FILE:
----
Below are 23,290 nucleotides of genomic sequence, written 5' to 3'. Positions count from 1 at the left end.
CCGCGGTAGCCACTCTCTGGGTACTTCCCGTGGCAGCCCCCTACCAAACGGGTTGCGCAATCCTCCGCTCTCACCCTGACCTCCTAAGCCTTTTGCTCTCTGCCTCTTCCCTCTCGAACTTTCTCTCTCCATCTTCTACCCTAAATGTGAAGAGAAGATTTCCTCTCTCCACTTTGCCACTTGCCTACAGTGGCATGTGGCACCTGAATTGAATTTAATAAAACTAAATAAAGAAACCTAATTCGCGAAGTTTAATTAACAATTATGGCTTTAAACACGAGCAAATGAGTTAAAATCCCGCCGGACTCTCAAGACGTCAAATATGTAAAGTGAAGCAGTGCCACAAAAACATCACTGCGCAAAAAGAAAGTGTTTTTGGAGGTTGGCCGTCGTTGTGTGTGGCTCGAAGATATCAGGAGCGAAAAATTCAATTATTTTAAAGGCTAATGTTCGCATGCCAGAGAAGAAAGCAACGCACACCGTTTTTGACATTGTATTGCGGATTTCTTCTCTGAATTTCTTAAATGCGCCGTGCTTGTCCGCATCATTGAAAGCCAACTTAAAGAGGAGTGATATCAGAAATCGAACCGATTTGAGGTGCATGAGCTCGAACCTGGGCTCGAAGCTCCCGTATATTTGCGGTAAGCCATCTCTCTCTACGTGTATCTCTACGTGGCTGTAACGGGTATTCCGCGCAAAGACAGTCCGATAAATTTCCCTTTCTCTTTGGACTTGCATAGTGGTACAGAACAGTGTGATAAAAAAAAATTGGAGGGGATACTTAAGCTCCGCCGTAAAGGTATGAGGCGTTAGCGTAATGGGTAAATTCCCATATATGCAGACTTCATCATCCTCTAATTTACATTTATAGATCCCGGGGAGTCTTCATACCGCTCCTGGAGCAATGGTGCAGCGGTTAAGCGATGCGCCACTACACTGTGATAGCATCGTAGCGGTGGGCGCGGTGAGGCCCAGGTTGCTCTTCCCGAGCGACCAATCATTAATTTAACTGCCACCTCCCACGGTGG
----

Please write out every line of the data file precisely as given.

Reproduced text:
Below are 23,290 nucleotides of genomic sequence, written 5' to 3'. Positions count from 1 at the left end.
CCGCGGTAGCCACTCTCTGGGTACTTCCCGTGGCAGCCCCCTACCAAACGGGTTGCGCAATCCTCCGCTCTCACCCTGACCTCCTAAGCCTTTTGCTCTCTGCCTCTTCCCTCTCGAACTTTCTCTCTCCATCTTCTACCCTAAATGTGAAGAGAAGATTTCCTCTCTCCACTTTGCCACTTGCCTACAGTGGCATGTGGCACCTGAATTGAATTTAATAAAACTAAATAAAGAAACCTAATTCGCGAAGTTTAATTAACAATTATGGCTTTAAACACGAGCAAATGAGTTAAAATCCCGCCGGACTCTCAAGACGTCAAATATGTAAAGTGAAGCAGTGCCACAAAAACATCACTGCGCAAAAAGAAAGTGTTTTTGGAGGTTGGCCGTCGTTGTGTGTGGCTCGAAGATATCAGGAGCGAAAAATTCAATTATTTTAAAGGCTAATGTTCGCATGCCAGAGAAGAAAGCAACGCACACCGTTTTTGACATTGTATTGCGGATTTCTTCTCTGAATTTCTTAAATGCGCCGTGCTTGTCCGCATCATTGAAAGCCAACTTAAAGAGGAGTGATATCAGAAATCGAACCGATTTGAGGTGCATGAGCTCGAACCTGGGCTCGAAGCTCCCGTATATTTGCGGTAAGCCATCTCTCTCTACGTGTATCTCTACGTGGCTGTAACGGGTATTCCGCGCAAAGACAGTCCGATAAATTTCCCTTTCTCTTTGGACTTGCATAGTGGTACAGAACAGTGTGATAAAAAAAAATTGGAGGGGATACTTAAGCTCCGCCGTAAAGGTATGAGGCGTTAGCGTAATGGGTAAATTCCCATATATGCAGACTTCATCATCCTCTAATTTACATTTATAGATCCCGGGGAGTCTTCATACCGCTCCTGGAGCAATGGTGCAGCGGTTAAGCGATGCGCCACTACACTGTGATAGCATCGTAGCGGTGGGCGCGGTGAGGCCCAGGTTGCTCTTCCCGAGCGACCAATCATTAATTTAACTGCCACCTCCCACGGTGG